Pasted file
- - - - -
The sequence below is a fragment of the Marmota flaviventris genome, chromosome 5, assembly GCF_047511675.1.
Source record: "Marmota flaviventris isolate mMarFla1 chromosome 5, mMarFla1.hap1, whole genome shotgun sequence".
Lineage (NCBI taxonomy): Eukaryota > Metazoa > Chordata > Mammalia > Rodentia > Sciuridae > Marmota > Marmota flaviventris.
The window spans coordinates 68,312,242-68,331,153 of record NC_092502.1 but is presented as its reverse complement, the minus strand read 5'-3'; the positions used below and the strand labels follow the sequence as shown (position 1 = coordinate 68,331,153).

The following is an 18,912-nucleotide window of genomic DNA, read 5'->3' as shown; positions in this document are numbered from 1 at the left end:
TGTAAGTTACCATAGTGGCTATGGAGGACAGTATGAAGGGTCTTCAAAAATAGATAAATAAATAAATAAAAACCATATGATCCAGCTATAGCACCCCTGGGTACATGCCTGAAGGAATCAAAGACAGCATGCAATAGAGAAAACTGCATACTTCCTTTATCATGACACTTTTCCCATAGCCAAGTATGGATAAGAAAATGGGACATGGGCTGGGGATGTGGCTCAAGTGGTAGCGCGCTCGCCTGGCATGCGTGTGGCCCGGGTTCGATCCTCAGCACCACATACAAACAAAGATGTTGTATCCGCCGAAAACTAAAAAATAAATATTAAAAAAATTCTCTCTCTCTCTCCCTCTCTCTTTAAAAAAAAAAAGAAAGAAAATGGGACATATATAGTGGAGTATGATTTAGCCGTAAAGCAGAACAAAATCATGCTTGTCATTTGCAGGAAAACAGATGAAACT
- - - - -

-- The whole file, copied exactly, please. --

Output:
The sequence below is a fragment of the Marmota flaviventris genome, chromosome 5, assembly GCF_047511675.1.
Source record: "Marmota flaviventris isolate mMarFla1 chromosome 5, mMarFla1.hap1, whole genome shotgun sequence".
Lineage (NCBI taxonomy): Eukaryota > Metazoa > Chordata > Mammalia > Rodentia > Sciuridae > Marmota > Marmota flaviventris.
The window spans coordinates 68,312,242-68,331,153 of record NC_092502.1 but is presented as its reverse complement, the minus strand read 5'-3'; the positions used below and the strand labels follow the sequence as shown (position 1 = coordinate 68,331,153).

The following is an 18,912-nucleotide window of genomic DNA, read 5'->3' as shown; positions in this document are numbered from 1 at the left end:
TGTAAGTTACCATAGTGGCTATGGAGGACAGTATGAAGGGTCTTCAAAAATAGATAAATAAATAAATAAAAACCATATGATCCAGCTATAGCACCCCTGGGTACATGCCTGAAGGAATCAAAGACAGCATGCAATAGAGAAAACTGCATACTTCCTTTATCATGACACTTTTCCCATAGCCAAGTATGGATAAGAAAATGGGACATGGGCTGGGGATGTGGCTCAAGTGGTAGCGCGCTCGCCTGGCATGCGTGTGGCCCGGGTTCGATCCTCAGCACCACATACAAACAAAGATGTTGTATCCGCCGAAAACTAAAAAATAAATATTAAAAAAATTCTCTCTCTCTCTCCCTCTCTCTTTAAAAAAAAAAAGAAAGAAAATGGGACATATATAGTGGAGTATGATTTAGCCGTAAAGCAGAACAAAATCATGCTTGTCATTTGCAGGAAAACAGATGAAACT